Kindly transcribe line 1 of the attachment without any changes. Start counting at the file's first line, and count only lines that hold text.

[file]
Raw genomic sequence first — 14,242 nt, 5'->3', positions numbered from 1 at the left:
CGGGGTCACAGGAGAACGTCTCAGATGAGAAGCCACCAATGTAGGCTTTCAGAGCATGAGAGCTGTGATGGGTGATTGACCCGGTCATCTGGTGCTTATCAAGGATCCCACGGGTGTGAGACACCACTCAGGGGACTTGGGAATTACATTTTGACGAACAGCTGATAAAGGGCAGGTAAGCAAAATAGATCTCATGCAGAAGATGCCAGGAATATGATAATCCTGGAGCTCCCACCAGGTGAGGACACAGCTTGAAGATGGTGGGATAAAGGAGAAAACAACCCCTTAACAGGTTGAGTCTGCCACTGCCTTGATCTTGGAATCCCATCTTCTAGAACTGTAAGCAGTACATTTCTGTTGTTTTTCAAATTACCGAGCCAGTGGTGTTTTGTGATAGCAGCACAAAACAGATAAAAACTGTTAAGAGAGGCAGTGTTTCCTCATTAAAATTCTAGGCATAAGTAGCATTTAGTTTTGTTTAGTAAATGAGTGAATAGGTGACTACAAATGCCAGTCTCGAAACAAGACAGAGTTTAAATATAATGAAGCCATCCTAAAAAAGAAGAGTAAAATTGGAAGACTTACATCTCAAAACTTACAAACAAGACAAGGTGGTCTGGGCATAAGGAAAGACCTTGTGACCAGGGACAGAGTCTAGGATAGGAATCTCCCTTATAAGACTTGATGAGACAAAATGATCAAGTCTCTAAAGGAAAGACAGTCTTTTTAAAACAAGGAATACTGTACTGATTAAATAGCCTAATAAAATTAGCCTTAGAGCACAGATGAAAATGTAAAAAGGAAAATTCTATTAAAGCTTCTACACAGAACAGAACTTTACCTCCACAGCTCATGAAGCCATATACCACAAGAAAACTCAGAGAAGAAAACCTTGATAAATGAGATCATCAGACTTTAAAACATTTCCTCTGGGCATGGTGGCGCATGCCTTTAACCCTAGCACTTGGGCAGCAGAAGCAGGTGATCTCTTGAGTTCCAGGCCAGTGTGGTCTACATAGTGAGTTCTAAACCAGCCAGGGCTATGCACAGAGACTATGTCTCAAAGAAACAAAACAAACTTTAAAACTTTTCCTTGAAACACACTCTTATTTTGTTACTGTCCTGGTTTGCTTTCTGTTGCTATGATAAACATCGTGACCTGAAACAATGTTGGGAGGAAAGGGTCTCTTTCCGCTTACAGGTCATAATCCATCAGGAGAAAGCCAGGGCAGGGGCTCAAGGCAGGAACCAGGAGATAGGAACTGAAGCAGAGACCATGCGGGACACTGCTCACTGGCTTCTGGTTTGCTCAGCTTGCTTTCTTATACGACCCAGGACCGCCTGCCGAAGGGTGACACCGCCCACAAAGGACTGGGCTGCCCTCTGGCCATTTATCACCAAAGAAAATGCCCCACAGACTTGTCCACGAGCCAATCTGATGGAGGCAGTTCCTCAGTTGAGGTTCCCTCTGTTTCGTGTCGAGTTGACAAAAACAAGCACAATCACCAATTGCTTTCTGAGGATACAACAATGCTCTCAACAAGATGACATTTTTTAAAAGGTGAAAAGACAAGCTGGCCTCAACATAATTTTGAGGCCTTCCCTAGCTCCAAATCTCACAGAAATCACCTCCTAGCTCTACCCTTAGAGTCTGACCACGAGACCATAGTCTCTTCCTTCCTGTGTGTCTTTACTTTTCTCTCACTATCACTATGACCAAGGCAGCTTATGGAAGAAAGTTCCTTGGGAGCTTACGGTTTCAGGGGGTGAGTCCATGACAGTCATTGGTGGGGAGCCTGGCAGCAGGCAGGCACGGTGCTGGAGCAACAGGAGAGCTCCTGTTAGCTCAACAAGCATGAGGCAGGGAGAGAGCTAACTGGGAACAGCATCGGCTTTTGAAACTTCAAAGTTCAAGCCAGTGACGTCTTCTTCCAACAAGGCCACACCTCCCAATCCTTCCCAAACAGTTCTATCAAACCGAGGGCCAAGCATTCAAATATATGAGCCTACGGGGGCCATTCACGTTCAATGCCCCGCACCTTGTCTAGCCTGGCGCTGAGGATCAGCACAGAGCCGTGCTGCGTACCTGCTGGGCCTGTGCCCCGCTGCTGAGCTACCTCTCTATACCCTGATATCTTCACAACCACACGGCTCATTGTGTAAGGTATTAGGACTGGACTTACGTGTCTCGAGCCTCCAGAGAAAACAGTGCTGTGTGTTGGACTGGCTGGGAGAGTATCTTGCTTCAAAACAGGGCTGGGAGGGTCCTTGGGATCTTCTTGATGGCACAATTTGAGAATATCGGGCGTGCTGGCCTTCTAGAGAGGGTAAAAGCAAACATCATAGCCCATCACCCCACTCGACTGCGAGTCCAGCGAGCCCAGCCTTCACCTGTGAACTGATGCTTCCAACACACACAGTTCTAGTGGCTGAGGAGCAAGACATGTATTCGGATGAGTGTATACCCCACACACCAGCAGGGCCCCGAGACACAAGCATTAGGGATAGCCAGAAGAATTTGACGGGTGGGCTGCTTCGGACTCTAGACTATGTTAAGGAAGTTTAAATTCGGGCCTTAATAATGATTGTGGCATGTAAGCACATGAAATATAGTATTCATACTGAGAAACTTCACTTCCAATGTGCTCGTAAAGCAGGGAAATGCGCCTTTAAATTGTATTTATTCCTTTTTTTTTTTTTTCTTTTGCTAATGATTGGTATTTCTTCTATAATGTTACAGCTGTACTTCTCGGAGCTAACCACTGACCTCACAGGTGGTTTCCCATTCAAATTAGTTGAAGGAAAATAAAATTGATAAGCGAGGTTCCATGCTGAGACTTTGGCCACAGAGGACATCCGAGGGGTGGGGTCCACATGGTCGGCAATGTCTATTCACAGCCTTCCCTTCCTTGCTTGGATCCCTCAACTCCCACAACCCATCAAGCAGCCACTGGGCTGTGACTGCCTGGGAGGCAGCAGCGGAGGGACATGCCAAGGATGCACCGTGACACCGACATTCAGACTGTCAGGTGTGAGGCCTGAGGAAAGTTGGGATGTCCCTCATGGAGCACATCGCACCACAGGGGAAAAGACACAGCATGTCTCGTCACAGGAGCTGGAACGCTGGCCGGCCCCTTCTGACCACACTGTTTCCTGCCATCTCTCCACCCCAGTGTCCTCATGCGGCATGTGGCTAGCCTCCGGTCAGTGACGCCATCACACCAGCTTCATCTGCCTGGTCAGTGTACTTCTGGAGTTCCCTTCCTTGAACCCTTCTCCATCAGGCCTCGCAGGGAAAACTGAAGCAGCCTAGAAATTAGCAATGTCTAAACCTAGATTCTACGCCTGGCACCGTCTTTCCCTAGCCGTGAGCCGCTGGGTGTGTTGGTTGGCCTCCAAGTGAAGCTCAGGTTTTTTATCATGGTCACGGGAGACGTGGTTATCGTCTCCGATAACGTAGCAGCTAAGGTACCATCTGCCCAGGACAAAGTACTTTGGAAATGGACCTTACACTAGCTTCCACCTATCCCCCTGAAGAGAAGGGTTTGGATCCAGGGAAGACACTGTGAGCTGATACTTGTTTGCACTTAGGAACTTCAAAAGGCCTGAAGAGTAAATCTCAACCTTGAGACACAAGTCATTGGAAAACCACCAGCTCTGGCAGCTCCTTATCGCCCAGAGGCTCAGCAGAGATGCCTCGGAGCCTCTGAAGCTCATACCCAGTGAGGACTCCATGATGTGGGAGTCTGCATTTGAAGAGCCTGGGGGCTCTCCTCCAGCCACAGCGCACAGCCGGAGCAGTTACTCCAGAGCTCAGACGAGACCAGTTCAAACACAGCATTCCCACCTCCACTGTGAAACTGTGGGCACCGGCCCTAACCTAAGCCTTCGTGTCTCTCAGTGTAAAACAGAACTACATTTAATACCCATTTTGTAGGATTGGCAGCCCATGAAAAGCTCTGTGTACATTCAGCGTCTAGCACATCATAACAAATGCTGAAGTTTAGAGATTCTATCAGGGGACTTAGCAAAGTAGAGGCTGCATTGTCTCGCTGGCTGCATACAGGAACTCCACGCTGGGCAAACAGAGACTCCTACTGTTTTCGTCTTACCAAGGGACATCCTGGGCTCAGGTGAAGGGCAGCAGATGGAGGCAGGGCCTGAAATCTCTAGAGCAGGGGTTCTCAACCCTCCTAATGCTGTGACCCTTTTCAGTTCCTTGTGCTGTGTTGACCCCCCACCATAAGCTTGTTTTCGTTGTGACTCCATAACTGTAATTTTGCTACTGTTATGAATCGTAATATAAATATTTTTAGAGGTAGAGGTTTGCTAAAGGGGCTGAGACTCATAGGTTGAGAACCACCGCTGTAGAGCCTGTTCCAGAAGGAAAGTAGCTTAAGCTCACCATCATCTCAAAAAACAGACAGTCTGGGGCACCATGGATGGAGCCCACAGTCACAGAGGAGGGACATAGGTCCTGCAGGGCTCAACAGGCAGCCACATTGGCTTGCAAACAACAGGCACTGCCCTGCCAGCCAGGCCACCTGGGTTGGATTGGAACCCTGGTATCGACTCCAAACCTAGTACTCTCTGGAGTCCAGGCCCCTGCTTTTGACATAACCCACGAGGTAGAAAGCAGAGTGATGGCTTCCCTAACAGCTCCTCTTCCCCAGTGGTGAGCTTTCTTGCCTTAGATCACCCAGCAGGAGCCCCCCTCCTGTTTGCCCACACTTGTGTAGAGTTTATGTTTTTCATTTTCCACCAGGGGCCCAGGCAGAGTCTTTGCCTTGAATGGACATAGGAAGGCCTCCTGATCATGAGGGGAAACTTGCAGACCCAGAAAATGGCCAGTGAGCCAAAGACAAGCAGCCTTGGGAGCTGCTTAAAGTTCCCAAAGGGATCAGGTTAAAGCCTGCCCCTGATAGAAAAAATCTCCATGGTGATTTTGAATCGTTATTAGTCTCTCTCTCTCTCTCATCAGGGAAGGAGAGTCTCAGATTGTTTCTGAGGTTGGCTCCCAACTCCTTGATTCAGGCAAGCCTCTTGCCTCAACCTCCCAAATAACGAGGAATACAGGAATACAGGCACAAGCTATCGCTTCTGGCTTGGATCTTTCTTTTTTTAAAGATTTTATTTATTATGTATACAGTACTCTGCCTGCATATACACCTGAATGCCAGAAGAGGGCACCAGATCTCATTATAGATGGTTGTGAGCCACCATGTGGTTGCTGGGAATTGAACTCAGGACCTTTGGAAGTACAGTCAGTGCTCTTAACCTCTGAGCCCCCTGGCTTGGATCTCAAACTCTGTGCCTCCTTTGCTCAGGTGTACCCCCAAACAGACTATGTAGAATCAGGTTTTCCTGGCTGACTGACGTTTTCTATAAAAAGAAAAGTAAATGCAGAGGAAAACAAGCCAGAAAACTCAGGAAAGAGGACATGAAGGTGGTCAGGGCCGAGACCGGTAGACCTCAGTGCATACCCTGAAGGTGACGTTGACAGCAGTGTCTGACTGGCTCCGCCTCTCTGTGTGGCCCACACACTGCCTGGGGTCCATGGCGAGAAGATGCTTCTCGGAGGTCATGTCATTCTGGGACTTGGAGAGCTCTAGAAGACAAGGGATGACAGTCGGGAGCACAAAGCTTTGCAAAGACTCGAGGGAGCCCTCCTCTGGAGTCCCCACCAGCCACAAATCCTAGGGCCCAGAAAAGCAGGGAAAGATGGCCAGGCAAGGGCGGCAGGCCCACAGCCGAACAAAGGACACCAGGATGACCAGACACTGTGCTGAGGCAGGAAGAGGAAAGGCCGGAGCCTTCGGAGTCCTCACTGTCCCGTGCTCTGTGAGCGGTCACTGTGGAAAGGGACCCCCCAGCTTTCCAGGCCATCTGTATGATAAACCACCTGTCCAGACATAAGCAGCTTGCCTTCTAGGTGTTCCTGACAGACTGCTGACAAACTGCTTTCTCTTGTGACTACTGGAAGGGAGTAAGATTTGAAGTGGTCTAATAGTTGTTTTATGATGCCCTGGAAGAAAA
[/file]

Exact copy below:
Raw genomic sequence first — 14,242 nt, 5'->3', positions numbered from 1 at the left: